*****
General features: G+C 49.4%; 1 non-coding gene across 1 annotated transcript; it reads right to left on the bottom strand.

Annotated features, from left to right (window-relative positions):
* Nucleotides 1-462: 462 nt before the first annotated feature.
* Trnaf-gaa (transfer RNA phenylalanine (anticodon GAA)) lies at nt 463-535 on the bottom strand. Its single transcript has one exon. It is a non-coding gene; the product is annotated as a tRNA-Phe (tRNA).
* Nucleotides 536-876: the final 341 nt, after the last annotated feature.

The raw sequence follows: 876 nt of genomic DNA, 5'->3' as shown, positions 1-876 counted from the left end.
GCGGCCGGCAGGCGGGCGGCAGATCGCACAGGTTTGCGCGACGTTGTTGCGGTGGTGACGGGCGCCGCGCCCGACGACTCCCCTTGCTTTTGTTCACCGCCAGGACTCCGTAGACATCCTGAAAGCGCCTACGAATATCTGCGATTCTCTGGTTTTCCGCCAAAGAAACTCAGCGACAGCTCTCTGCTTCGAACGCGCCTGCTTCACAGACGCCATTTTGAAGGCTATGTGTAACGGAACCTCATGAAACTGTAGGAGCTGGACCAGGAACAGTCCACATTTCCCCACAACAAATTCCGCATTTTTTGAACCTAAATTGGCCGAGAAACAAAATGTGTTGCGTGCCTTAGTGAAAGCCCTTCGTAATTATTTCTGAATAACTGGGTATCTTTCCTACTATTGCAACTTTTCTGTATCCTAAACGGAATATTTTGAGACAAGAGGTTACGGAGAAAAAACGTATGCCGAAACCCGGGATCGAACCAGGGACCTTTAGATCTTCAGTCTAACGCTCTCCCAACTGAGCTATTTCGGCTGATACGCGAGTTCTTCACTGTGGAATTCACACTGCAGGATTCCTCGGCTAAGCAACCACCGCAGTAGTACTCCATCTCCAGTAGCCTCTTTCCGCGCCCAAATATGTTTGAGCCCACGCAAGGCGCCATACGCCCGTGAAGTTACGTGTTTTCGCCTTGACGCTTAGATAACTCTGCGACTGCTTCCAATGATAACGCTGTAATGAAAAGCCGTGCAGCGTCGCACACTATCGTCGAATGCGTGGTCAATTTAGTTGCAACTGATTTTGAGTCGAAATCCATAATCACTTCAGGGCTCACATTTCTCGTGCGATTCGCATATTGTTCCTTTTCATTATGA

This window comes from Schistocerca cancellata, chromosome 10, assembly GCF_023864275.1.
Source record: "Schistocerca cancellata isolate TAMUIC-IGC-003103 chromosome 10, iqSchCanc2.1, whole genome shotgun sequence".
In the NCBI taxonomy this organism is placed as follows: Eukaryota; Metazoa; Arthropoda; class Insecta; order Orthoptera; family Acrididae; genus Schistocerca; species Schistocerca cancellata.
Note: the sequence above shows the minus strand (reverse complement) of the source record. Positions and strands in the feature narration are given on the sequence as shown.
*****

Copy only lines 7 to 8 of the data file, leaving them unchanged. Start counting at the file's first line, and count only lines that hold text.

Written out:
GCGGCCGGCAGGCGGGCGGCAGATCGCACAGGTTTGCGCGACGTTGTTGCGGTGGTGACGGGCGCCGCGCCCGACGACTCCCCTTGCTTTTGTTCACCGCCAGGACTCCGTAGACATCCTGAAAGCGCCTACGAATATCTGCGATTCTCTGGTTTTCCGCCAAAGAAACTCAGCGACAGCTCTCTGCTTCGAACGCGCCTGCTTCACAGACGCCATTTTGAAGGCTATGTGTAACGGAACCTCATGAAACTGTAGGAGCTGGACCAGGAACAGTCCACATTTCCCCACAACAAATTCCGCATTTTTTGAACCTAAATTGGCCGAGAAACAAAATGTGTTGCGTGCCTTAGTGAAAGCCCTTCGTAATTATTTCTGAATAACTGGGTATCTTTCCTACTATTGCAACTTTTCTGTATCCTAAACGGAATATTTTGAGACAAGAGGTTACGGAGAAAAAACGTATGCCGAAACCCGGGATCGAACCAGGGACCTTTAGATCTTCAGTCTAACGCTCTCCCAACTGAGCTATTTCGGCTGATACGCGAGTTCTTCACTGTGGAATTCACACTGCAGGATTCCTCGGCTAAGCAACCACCGCAGTAGTACTCCATCTCCAGTAGCCTCTTTCCGCGCCCAAATATGTTTGAGCCCACGCAAGGCGCCATACGCCCGTGAAGTTACGTGTTTTCGCCTTGACGCTTAGATAACTCTGCGACTGCTTCCAATGATAACGCTGTAATGAAAAGCCGTGCAGCGTCGCACACTATCGTCGAATGCGTGGTCAATTTAGTTGCAACTGATTTTGAGTCGAAATCCATAATCACTTCAGGGCTCACATTTCTCGTGCGATTCGCATATTGTTCCTTTTCATTATGA

This window comes from Schistocerca cancellata, chromosome 10, assembly GCF_023864275.1.